There have been no confirmed COVID cases among SD51 students since the school year got underway Sept. 10, according to Superintendent Ken Minette. (Laurie Tritschler - Grand Forks Gazette)

Education ministry’s COVID plan could do more for SD51, says teachers’ union president

There have been no confirmed COVID cases two weeks into school year

Boundary teachers’ union president Norm Sabourin is concerned that the province’s back-to-school plan doesn’t go far enough to prevent COVID transmissions in School District 51 (SD51) classrooms.

There have been no confirmed cases of the virus in area schools since school started two weeks ago, according to Superintendent Ken Minette.

“All of our schools are doing extremely well.”

SD51 Superintendent Ken Minette, right, said district schools have done very well since the start of the fall term. Also pictured are high school graduate Jade Dallibar, centre, and Walker Development Centre principal Shawn Lockhart. (Jensen Edwards/Grand Forks Gazette)

READ MORE: Boundary students start fall term amid pandemic

READ MORE: ‘Health first’ leads planning for SD51 fall re-opening

Sabourin agrees, but the Boundary District Teachers’ Association (BDTA) head qualified the superintendent’s assessment by pointing out teachers’ chief concerns.

He insisted the cohort model, where Boundary students and teachers attend class in separate groups, is unworkable.

“The idea of a cohort model really doesn’t make sense,” he said.

If the Ministry of Education’s plan was to mitigate COVID transmission by hiving off students during school hours, Sabourin said the design was probably unworkable from the moment Boundary students started spending their free time with friends across different cohorts, grade levels and schools.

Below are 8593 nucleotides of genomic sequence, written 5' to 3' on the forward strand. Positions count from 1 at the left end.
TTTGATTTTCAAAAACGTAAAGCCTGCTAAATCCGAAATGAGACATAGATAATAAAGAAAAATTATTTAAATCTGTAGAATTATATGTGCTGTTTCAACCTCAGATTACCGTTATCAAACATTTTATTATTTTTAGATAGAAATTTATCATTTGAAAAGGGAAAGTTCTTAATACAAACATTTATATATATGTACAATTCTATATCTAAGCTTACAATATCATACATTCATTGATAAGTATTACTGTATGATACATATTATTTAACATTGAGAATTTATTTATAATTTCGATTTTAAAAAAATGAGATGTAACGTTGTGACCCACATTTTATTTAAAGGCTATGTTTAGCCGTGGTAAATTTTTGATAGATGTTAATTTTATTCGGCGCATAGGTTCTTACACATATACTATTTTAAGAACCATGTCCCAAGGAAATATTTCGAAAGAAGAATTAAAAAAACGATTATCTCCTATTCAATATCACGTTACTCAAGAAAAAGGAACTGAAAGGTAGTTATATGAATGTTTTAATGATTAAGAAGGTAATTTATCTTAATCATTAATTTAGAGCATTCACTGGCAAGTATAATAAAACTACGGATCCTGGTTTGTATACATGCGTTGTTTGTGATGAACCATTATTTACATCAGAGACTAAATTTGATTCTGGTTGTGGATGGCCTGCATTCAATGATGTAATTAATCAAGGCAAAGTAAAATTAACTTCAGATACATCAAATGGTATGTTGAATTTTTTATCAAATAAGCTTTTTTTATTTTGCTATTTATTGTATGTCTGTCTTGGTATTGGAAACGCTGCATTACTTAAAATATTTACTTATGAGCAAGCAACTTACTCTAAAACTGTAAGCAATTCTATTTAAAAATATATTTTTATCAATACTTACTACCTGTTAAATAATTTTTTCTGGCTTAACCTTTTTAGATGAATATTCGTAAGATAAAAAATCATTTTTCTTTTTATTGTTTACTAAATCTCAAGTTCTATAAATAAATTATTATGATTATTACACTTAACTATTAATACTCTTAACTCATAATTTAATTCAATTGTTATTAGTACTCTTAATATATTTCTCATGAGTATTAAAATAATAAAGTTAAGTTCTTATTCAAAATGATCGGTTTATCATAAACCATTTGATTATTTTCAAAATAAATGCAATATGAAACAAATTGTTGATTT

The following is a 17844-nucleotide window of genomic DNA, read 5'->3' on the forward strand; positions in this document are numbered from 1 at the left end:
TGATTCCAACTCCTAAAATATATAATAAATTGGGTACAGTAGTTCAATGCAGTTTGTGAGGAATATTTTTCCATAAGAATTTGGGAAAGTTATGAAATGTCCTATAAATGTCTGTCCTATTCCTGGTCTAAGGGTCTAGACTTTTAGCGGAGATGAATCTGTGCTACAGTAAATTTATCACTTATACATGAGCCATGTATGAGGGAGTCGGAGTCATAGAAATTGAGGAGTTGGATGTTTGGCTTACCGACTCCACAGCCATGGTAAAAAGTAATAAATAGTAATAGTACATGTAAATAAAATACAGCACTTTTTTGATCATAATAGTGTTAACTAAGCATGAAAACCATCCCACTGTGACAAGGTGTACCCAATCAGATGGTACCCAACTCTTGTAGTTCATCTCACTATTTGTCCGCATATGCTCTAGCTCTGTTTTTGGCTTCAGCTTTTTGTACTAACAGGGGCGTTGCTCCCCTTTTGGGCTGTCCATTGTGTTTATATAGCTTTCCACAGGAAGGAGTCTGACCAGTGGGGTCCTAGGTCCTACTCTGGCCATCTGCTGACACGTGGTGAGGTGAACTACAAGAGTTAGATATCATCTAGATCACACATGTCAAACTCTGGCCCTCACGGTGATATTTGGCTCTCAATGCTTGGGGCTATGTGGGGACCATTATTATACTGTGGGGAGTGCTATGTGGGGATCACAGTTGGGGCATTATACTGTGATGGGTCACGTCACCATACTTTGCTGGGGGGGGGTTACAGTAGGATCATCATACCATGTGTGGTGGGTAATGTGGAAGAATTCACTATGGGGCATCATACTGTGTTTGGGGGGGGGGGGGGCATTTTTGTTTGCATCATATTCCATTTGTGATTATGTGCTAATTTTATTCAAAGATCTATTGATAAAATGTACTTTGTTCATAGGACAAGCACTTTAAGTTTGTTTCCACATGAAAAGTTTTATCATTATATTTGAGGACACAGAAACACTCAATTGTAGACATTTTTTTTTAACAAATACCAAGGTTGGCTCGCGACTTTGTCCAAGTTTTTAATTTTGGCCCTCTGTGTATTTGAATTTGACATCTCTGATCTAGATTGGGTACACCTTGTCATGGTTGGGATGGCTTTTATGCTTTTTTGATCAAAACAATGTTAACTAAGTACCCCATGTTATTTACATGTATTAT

“Do cohorts even exist?” he asked.

Boundary District Teachers’ Association president Norm Sabourin said teachers’ concerns mirror public anxieties about a second wave of the COVID pandemic. (Norm Sabourin - Facebook)

Sabourin followed his quip with the example of Boundary families headed by parent teachers with elementary and high school-aged children.

“They’d have four or five cohorts living under the same roof,” he said.

“How are those cohorts isolating from one another?” he asked.

Sabourin argued that the ministry’s cohort model goes against some social distancing guidelines suggested by provincial health officer Dr. Bonnie Henry.

“The cohort model is about contact-tracing more than preventing COVID-transmission,” he insisted.

“For the most part, our teachers battle through their COVID anxieties in order to get the job done. But, obviously, there’s a lot of concern on the part of some of our members that SD51 could see community transmission later in the fall.”

Meanwhile, Superintendent Minette said the district is “taking a very hands off approach,” following the Interior Health (IH) agency’s lead in monitoring and tracing any future COVID cases.

In the case of a confirmed or suspected infection or exposure in a district school, Minette said that school administrators would give the agency enough information for IH to speedily warn parents who need to quarantine or isolate potentially exposed children.

Minette stressed that SD51 and Interior Health would uphold the strictest confidentiality and would never release the names of infected or exposed students or staff.


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